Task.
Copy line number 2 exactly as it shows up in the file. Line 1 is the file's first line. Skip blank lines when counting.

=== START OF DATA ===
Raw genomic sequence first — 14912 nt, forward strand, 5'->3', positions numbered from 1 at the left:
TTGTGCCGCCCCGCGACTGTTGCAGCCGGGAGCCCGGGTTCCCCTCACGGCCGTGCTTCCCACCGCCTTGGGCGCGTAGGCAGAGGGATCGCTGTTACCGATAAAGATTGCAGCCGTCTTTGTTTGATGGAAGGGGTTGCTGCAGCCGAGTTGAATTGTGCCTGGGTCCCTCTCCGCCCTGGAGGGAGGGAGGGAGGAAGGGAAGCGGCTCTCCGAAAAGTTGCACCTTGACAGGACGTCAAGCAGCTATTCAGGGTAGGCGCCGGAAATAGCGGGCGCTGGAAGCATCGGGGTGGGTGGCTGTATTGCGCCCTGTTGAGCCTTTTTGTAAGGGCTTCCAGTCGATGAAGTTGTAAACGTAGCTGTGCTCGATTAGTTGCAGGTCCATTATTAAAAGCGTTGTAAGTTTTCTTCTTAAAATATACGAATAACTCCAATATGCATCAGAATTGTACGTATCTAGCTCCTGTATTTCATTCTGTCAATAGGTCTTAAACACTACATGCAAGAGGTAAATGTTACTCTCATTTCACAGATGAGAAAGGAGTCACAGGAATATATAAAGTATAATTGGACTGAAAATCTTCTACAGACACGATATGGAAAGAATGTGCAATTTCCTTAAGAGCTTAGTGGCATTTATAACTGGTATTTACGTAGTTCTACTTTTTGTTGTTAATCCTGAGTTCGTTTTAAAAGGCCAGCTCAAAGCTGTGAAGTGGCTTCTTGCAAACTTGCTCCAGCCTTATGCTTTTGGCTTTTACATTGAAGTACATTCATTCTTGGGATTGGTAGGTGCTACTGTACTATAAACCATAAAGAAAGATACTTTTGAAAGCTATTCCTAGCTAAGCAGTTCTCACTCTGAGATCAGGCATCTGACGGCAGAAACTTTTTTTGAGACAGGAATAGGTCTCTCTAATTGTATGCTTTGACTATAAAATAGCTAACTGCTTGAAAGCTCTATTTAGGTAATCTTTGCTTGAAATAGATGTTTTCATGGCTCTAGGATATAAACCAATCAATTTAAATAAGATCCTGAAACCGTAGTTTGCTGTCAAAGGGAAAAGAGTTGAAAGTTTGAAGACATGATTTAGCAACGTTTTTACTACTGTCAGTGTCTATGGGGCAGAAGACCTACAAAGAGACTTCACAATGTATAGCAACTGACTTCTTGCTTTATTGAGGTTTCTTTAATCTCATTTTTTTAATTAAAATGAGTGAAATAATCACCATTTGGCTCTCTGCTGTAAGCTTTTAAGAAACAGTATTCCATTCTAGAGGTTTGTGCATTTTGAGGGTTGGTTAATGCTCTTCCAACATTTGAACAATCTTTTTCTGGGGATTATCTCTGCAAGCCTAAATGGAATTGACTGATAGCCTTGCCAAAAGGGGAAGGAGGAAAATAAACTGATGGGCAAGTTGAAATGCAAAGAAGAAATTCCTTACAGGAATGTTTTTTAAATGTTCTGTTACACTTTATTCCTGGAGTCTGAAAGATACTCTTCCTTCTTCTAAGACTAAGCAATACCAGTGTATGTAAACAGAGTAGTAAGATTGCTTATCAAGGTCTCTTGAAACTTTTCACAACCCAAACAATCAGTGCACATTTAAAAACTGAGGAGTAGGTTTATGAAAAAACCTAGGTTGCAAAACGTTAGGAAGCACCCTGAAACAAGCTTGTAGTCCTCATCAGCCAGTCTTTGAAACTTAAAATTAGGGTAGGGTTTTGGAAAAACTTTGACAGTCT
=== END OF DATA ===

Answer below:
TTGTGCCGCCCCGCGACTGTTGCAGCCGGGAGCCCGGGTTCCCCTCACGGCCGTGCTTCCCACCGCCTTGGGCGCGTAGGCAGAGGGATCGCTGTTACCGATAAAGATTGCAGCCGTCTTTGTTTGATGGAAGGGGTTGCTGCAGCCGAGTTGAATTGTGCCTGGGTCCCTCTCCGCCCTGGAGGGAGGGAGGGAGGAAGGGAAGCGGCTCTCCGAAAAGTTGCACCTTGACAGGACGTCAAGCAGCTATTCAGGGTAGGCGCCGGAAATAGCGGGCGCTGGAAGCATCGGGGTGGGTGGCTGTATTGCGCCCTGTTGAGCCTTTTTGTAAGGGCTTCCAGTCGATGAAGTTGTAAACGTAGCTGTGCTCGATTAGTTGCAGGTCCATTATTAAAAGCGTTGTAAGTTTTCTTCTTAAAATATACGAATAACTCCAATATGCATCAGAATTGTACGTATCTAGCTCCTGTATTTCATTCTGTCAATAGGTCTTAAACACTACATGCAAGAGGTAAATGTTACTCTCATTTCACAGATGAGAAAGGAGTCACAGGAATATATAAAGTATAATTGGACTGAAAATCTTCTACAGACACGATATGGAAAGAATGTGCAATTTCCTTAAGAGCTTAGTGGCATTTATAACTGGTATTTACGTAGTTCTACTTTTTGTTGTTAATCCTGAGTTCGTTTTAAAAGGCCAGCTCAAAGCTGTGAAGTGGCTTCTTGCAAACTTGCTCCAGCCTTATGCTTTTGGCTTTTACATTGAAGTACATTCATTCTTGGGATTGGTAGGTGCTACTGTACTATAAACCATAAAGAAAGATACTTTTGAAAGCTATTCCTAGCTAAGCAGTTCTCACTCTGAGATCAGGCATCTGACGGCAGAAACTTTTTTTGAGACAGGAATAGGTCTCTCTAATTGTATGCTTTGACTATAAAATAGCTAACTGCTTGAAAGCTCTATTTAGGTAATCTTTGCTTGAAATAGATGTTTTCATGGCTCTAGGATATAAACCAATCAATTTAAATAAGATCCTGAAACCGTAGTTTGCTGTCAAAGGGAAAAGAGTTGAAAGTTTGAAGACATGATTTAGCAACGTTTTTACTACTGTCAGTGTCTATGGGGCAGAAGACCTACAAAGAGACTTCACAATGTATAGCAACTGACTTCTTGCTTTATTGAGGTTTCTTTAATCTCATTTTTTTAATTAAAATGAGTGAAATAATCACCATTTGGCTCTCTGCTGTAAGCTTTTAAGAAACAGTATTCCATTCTAGAGGTTTGTGCATTTTGAGGGTTGGTTAATGCTCTTCCAACATTTGAACAATCTTTTTCTGGGGATTATCTCTGCAAGCCTAAATGGAATTGACTGATAGCCTTGCCAAAAGGGGAAGGAGGAAAATAAACTGATGGGCAAGTTGAAATGCAAAGAAGAAATTCCTTACAGGAATGTTTTTTAAATGTTCTGTTACACTTTATTCCTGGAGTCTGAAAGATACTCTTCCTTCTTCTAAGACTAAGCAATACCAGTGTATGTAAACAGAGTAGTAAGATTGCTTATCAAGGTCTCTTGAAACTTTTCACAACCCAAACAATCAGTGCACATTTAAAAACTGAGGAGTAGGTTTATGAAAAAACCTAGGTTGCAAAACGTTAGGAAGCACCCTGAAACAAGCTTGTAGTCCTCATCAGCCAGTCTTTGAAACTTAAAATTAGGGTAGGGTTTTGGAAAAACTTTGACAGTCT